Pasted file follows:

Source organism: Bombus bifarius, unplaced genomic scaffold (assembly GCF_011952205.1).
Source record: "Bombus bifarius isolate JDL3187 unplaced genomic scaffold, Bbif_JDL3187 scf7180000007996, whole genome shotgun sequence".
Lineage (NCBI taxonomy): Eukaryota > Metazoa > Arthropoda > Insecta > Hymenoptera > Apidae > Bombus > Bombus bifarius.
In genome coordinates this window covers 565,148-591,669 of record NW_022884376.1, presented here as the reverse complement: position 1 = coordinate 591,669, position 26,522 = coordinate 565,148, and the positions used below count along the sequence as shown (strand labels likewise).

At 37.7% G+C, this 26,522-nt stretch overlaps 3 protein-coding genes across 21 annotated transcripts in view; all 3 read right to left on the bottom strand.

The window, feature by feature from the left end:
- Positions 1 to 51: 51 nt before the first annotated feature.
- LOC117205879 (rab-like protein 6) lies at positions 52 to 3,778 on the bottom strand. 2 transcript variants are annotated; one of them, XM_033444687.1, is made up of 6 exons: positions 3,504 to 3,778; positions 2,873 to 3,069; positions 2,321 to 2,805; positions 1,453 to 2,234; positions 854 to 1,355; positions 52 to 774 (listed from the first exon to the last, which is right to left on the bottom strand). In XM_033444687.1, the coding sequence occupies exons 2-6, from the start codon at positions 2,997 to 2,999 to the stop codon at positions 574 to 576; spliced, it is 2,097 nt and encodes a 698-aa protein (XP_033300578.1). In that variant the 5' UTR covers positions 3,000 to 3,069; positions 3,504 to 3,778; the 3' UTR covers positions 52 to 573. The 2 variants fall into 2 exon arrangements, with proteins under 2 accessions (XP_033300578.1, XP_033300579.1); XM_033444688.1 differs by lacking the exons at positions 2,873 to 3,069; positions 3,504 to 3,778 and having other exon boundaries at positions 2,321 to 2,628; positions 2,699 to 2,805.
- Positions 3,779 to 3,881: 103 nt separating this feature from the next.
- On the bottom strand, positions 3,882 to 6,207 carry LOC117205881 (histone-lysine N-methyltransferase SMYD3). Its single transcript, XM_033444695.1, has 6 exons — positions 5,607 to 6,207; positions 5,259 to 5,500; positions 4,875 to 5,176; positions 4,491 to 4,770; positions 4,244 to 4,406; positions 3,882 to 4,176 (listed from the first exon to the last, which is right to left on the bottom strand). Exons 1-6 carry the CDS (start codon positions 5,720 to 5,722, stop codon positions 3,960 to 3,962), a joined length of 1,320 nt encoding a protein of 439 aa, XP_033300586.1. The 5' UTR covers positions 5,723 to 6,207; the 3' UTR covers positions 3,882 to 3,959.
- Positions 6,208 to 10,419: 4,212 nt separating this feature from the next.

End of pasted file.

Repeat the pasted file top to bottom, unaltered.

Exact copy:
Source organism: Bombus bifarius, unplaced genomic scaffold (assembly GCF_011952205.1).
Source record: "Bombus bifarius isolate JDL3187 unplaced genomic scaffold, Bbif_JDL3187 scf7180000007996, whole genome shotgun sequence".
Lineage (NCBI taxonomy): Eukaryota > Metazoa > Arthropoda > Insecta > Hymenoptera > Apidae > Bombus > Bombus bifarius.
In genome coordinates this window covers 565,148-591,669 of record NW_022884376.1, presented here as the reverse complement: position 1 = coordinate 591,669, position 26,522 = coordinate 565,148, and the positions used below count along the sequence as shown (strand labels likewise).

At 37.7% G+C, this 26,522-nt stretch overlaps 3 protein-coding genes across 21 annotated transcripts in view; all 3 read right to left on the bottom strand.

The window, feature by feature from the left end:
- Positions 1 to 51: 51 nt before the first annotated feature.
- LOC117205879 (rab-like protein 6) lies at positions 52 to 3,778 on the bottom strand. 2 transcript variants are annotated; one of them, XM_033444687.1, is made up of 6 exons: positions 3,504 to 3,778; positions 2,873 to 3,069; positions 2,321 to 2,805; positions 1,453 to 2,234; positions 854 to 1,355; positions 52 to 774 (listed from the first exon to the last, which is right to left on the bottom strand). In XM_033444687.1, the coding sequence occupies exons 2-6, from the start codon at positions 2,997 to 2,999 to the stop codon at positions 574 to 576; spliced, it is 2,097 nt and encodes a 698-aa protein (XP_033300578.1). In that variant the 5' UTR covers positions 3,000 to 3,069; positions 3,504 to 3,778; the 3' UTR covers positions 52 to 573. The 2 variants fall into 2 exon arrangements, with proteins under 2 accessions (XP_033300578.1, XP_033300579.1); XM_033444688.1 differs by lacking the exons at positions 2,873 to 3,069; positions 3,504 to 3,778 and having other exon boundaries at positions 2,321 to 2,628; positions 2,699 to 2,805.
- Positions 3,779 to 3,881: 103 nt separating this feature from the next.
- On the bottom strand, positions 3,882 to 6,207 carry LOC117205881 (histone-lysine N-methyltransferase SMYD3). Its single transcript, XM_033444695.1, has 6 exons — positions 5,607 to 6,207; positions 5,259 to 5,500; positions 4,875 to 5,176; positions 4,491 to 4,770; positions 4,244 to 4,406; positions 3,882 to 4,176 (listed from the first exon to the last, which is right to left on the bottom strand). Exons 1-6 carry the CDS (start codon positions 5,720 to 5,722, stop codon positions 3,960 to 3,962), a joined length of 1,320 nt encoding a protein of 439 aa, XP_033300586.1. The 5' UTR covers positions 5,723 to 6,207; the 3' UTR covers positions 3,882 to 3,959.
- Positions 6,208 to 10,419: 4,212 nt separating this feature from the next.